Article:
Coffee, Internet Buttons and Slack

Coffee, Internet Buttons and Slack

In a recent blog I detailed how I designed a case for a button that people can press to notify the office via Slack that a fresh pot of coffee has been brewed. Now for the fun part, the programming.

This project uses the Particle Photon and the Internet Button. Particle's hardware and development environment makes easy IoT projects like this a breeze. There are three components to the code that we'll need to put together:

  1. The Slack webook that receives the Particle event and publishes a message to the Slack channel.
  2. The Particle webhook that receives the event from the photon and forwards it to Slack.
  3. The Particle firmware that sends the button press event and provides some feedback to the button pusher.

1. Slack Webhook

Slack has an extensive guide for setting up incoming webhooks and a guide for formatting the data you send. You'll just need to take note of the Webhook URL.

2. Particle Webhook

Creating a Particle webhook is much easier since the release of the Particle Dashboard Console. Particle has a great walkthrough for setting up the webhook.. A screenshot of the values I used are below. Replace "your info here" with your Slack Webhook URL from step 1.

Particle Webhook Creating Screenshot

The :coffee: emoji is a custom emoji that I added to Slack. Slack has a guide for adding custom emoji here.

3. Photon Firmware

Finally, the code. The first thing I did was create a wrapper class that added functionality to Particle's library. Particle's class is the InternetButton so mine is the CoffeeButton. The CoffeeButton class inherits from InternetButton and adds some cleaner ways of detecting a button press and named variables for each of the buttons.

Important Note: If you are using the Particle Build web IDE adding the include statement #include "InternetButton/InternetButton.h" will not be enough to link to the InternetButton library. You will need to click the libraries button, select the InternetButton library and add it to your project.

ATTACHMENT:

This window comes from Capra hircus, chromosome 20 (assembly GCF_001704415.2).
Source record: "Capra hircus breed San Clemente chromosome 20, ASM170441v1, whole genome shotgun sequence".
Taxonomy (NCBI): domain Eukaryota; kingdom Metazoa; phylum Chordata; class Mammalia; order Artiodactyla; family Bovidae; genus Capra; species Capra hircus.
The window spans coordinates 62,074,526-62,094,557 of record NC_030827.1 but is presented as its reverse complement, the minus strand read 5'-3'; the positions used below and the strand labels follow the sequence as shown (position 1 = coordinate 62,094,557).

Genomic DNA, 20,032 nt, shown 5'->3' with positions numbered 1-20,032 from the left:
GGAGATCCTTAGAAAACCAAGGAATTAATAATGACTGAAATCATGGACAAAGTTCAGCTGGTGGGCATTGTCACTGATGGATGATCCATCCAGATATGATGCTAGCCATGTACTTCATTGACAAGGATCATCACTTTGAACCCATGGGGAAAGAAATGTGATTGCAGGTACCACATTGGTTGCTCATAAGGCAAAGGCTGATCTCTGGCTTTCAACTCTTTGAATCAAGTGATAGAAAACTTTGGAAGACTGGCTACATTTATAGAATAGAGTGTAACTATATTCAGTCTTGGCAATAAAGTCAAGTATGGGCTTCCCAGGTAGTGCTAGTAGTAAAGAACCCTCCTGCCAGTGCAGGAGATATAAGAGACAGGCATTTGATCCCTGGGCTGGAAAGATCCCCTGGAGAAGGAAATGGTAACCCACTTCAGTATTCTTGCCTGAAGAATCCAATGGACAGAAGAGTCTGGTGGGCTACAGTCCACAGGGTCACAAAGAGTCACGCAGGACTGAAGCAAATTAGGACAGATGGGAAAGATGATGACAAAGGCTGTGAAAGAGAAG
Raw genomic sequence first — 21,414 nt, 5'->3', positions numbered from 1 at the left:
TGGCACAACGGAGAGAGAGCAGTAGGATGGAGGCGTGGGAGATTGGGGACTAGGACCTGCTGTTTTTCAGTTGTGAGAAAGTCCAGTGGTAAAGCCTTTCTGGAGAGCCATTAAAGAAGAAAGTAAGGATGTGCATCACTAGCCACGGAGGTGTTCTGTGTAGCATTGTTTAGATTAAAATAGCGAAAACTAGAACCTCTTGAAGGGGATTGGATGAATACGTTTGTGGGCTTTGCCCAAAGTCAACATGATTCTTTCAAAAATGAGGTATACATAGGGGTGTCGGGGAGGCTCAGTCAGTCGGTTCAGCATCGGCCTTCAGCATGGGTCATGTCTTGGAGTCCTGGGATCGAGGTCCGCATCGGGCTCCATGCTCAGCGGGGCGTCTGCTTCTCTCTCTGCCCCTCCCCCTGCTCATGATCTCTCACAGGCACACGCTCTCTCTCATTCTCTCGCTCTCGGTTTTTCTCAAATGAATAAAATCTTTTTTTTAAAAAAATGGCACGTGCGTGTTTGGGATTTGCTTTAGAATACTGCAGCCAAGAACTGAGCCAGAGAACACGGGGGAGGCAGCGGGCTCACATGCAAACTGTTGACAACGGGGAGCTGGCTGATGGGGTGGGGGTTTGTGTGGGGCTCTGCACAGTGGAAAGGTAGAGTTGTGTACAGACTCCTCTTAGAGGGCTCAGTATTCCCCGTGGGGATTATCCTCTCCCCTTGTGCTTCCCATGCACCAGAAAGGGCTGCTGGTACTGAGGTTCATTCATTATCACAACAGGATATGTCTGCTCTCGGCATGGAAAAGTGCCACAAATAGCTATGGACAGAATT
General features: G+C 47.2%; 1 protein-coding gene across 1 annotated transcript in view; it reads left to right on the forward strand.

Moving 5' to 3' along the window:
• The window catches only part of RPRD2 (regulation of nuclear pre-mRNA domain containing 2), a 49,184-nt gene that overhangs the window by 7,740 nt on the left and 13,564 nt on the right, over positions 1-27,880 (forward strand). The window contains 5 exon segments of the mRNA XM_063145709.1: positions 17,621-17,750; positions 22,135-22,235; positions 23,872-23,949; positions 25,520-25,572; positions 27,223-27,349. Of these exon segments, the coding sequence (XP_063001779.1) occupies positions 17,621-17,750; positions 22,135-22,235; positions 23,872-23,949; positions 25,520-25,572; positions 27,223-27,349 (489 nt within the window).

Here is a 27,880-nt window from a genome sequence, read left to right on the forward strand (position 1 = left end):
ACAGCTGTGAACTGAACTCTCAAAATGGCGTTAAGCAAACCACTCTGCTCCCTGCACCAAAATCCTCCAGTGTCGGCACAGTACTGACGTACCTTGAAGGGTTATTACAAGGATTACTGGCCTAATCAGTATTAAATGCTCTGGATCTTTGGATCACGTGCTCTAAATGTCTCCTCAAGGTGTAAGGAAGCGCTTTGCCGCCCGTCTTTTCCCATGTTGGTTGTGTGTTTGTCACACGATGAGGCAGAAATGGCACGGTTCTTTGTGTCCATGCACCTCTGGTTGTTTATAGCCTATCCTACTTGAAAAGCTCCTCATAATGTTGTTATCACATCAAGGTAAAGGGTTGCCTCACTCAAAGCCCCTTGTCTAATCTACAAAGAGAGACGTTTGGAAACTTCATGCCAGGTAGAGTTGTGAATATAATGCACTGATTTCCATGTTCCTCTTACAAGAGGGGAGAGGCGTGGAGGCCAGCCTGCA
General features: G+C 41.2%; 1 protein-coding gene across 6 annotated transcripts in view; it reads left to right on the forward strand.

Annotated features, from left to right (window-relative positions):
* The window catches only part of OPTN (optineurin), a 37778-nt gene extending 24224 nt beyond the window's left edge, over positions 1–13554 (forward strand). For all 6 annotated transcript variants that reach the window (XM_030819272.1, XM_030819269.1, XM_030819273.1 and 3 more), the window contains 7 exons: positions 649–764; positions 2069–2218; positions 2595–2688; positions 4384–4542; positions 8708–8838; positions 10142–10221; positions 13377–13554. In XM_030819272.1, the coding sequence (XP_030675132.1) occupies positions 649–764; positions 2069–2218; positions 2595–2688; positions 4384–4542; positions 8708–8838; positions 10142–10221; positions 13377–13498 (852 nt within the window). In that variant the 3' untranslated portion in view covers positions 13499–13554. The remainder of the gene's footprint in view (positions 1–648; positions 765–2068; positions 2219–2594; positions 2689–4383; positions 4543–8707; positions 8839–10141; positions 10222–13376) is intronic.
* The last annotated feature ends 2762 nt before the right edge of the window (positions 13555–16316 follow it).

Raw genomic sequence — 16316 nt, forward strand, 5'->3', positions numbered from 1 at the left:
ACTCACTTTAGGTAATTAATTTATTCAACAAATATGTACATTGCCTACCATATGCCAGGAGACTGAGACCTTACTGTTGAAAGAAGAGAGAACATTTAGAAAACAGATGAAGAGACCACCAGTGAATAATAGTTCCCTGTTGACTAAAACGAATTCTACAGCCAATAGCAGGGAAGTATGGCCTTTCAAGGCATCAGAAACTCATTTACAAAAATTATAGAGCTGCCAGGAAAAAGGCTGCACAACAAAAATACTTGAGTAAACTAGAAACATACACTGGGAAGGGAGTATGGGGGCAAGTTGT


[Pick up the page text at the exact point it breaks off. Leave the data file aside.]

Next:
#include "application.h"
#include "CoffeeButton.h"

// Count the number of buttons that are currently pressed
uint8_t CoffeeButton::countButtonsOn(void)
    // Initialize the counter
    uint8_t buttons_on = 0;
    // Increment for every button pressed
    buttons_on += buttonOn(top);
    buttons_on += buttonOn(left);
    buttons_on += buttonOn(right);
    buttons_on += buttonOn(bottom);
    // Return the counter
    return buttons_on;

/* Return 1 if any button is pressed
 * Return 0 otherwise
uint8_t CoffeeButton::anyButtonOn(void)
        return 1;
        return 0;

// Return 1 if the selected button i is pressed
uint8_t CoffeeButton::buttonOn(uint8_t i){
    // Only buttons 4 through 7 are valid
    if((i>=4) && (i<=7))
        // Use the built in Particle function to read the button state
        return !digitalRead(i);
        return 0;


// This #include statement was automatically added by the Particle IDE.
#include "InternetButton/InternetButton.h"

class CoffeeButton : public InternetButton
        // Declare constant members for naming the buttons
        const uint8_t top = 4;
        const uint8_t left = 5;
        const uint8_t bottom = 6;
        const uint8_t right = 7;
        // Expose our class methods
        uint8_t countButtonsOn(void);
        uint8_t anyButtonOn(void);
        uint8_t buttonOn(uint8_t i);

The bulk of the code is the coffee.ino file. This code initializes the coffee button and triggers the actions on a button press. The Internet Button has built in Neopixel LEDs and a buzzer so when the button is pressed I had the coffee button play a short jingle and light up a series of lights. It then publishes an event to the Particle server.


// This #include statement was automatically added by the Particle IDE.
#include "CoffeeButton.h"

#include <string.h>
#define DEBOUNCE_TIME 3000 //3000 ms = 3 s
// b is our button
CoffeeButton b;
unsigned long last_push; // Keep track of the last button push time
uint8_t led_number; 
String notes[6]  = {"E5", "G5", "E6", "C6", "D6", "G6"}; // A short melody
uint8_t i; // For incrementing
void setup() {
    // Initialize the button
    //Initialize the debounce time
    last_push = millis();
void loop() {
    //If any button is pressed
        //Only allow a button press every 3 seconds
        if(millis() > last_push + DEBOUNCE_TIME)
            // Play a string of notes and light up random colors around the circle.
            for(i=0; i<6; i++)
                b.ledOn(i+1, random(255), random(255), random(255));
            //Publish to the Particle server
            Particle.publish("coffee", "Fresh coffee in the kitchen", 60, PRIVATE);
            //Update debounce time
            last_push = millis();


A more robust application would include additional features like response checking and error handling, but this will get us started for finding the freshest brew. Thanks for reading!

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